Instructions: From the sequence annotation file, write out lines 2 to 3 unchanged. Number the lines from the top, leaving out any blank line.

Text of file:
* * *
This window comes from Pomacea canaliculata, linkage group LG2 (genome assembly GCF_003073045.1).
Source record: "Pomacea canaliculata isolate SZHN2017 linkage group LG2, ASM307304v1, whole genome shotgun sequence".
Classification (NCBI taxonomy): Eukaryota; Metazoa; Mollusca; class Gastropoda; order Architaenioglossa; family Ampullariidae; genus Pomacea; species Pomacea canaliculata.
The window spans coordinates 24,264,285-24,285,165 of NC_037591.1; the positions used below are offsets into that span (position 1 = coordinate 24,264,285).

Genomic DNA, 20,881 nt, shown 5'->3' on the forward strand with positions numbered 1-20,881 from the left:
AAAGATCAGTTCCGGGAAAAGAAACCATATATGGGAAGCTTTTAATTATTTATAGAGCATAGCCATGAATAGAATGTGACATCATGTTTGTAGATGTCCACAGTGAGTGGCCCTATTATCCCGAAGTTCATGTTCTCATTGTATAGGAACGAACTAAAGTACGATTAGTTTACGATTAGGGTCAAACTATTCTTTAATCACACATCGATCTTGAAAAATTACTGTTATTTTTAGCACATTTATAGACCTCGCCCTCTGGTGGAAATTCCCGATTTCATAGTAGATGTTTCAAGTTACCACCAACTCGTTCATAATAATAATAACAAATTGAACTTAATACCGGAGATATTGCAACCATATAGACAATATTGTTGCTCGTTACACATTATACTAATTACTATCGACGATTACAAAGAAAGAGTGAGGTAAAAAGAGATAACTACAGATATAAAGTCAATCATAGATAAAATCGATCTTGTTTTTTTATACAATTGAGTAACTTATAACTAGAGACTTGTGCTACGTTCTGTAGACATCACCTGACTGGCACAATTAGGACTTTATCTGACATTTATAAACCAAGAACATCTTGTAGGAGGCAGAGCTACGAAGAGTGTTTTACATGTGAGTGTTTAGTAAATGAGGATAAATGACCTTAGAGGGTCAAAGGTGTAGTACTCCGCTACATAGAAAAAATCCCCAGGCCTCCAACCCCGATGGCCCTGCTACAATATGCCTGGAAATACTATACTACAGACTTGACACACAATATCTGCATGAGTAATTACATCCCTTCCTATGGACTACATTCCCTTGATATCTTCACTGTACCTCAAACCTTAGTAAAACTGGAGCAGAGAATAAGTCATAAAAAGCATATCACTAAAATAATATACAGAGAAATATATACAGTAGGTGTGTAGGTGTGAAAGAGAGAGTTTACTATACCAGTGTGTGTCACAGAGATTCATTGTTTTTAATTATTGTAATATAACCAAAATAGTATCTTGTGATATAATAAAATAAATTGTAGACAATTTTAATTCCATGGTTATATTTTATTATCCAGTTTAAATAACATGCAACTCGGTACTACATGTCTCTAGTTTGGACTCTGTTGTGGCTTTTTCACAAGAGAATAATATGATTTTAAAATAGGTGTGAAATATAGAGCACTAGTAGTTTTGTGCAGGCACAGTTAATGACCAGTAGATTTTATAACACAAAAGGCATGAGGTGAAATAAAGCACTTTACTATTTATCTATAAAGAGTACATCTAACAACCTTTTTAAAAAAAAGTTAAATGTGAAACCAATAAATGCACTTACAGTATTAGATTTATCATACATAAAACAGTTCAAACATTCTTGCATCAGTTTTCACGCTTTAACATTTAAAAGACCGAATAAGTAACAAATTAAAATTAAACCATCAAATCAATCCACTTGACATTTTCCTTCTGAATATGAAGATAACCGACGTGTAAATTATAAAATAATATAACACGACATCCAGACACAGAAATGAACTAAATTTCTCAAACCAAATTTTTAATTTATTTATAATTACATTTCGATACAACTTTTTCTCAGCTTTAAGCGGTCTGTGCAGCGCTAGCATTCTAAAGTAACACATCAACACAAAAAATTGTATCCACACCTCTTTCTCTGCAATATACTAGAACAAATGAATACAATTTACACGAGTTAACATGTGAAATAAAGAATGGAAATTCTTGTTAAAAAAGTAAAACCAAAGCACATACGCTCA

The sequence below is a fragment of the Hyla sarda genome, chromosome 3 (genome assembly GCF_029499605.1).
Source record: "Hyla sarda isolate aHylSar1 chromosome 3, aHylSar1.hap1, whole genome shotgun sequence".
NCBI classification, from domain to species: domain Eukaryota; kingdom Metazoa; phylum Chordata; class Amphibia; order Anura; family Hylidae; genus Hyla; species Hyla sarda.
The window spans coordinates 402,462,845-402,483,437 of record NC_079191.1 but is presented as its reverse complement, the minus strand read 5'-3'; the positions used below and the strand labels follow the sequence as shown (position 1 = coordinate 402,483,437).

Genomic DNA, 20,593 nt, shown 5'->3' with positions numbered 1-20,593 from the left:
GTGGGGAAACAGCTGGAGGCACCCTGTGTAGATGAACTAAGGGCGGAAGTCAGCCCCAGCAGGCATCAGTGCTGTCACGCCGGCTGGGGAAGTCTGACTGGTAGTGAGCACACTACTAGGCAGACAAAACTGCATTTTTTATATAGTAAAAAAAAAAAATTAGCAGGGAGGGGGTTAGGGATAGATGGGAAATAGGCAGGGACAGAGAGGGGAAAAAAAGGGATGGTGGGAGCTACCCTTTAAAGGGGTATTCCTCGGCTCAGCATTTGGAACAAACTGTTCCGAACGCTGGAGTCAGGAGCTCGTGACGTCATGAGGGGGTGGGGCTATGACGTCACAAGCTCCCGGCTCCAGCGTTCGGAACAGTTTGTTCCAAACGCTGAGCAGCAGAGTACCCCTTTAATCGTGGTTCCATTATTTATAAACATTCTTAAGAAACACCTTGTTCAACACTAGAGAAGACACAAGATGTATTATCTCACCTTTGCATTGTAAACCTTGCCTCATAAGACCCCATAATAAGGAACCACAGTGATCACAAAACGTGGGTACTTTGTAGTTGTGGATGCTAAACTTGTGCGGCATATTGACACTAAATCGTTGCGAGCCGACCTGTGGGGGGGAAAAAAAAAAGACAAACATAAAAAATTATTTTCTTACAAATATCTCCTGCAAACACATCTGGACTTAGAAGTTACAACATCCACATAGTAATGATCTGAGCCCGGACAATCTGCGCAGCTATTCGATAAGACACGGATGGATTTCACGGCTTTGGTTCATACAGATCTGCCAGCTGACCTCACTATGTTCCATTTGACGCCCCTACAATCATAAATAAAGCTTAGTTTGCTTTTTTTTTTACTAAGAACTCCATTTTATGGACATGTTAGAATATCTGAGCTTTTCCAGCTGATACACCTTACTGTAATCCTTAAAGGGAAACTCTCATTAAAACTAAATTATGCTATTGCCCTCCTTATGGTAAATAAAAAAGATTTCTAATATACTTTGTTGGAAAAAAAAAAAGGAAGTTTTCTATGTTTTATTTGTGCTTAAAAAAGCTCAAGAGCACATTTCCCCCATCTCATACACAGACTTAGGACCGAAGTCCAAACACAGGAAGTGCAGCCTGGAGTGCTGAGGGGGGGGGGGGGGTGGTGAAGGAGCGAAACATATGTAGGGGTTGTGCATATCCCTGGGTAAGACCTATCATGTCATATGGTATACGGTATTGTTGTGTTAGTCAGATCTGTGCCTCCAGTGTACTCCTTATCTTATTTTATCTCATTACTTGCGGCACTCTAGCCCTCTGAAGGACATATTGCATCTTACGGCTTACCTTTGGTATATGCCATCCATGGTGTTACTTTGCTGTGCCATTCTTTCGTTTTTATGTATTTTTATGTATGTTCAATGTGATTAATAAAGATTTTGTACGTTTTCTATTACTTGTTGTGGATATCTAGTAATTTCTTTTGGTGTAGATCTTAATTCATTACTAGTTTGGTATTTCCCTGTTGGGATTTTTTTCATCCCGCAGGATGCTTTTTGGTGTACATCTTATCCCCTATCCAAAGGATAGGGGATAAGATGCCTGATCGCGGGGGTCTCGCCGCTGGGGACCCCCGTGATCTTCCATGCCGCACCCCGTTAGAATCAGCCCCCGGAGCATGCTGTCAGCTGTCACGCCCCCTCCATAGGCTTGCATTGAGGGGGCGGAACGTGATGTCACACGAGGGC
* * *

Source record: "Pomacea canaliculata isolate SZHN2017 linkage group LG2, ASM307304v1, whole genome shotgun sequence".
Classification (NCBI taxonomy): Eukaryota; Metazoa; Mollusca; class Gastropoda; order Architaenioglossa; family Ampullariidae; genus Pomacea; species Pomacea canaliculata.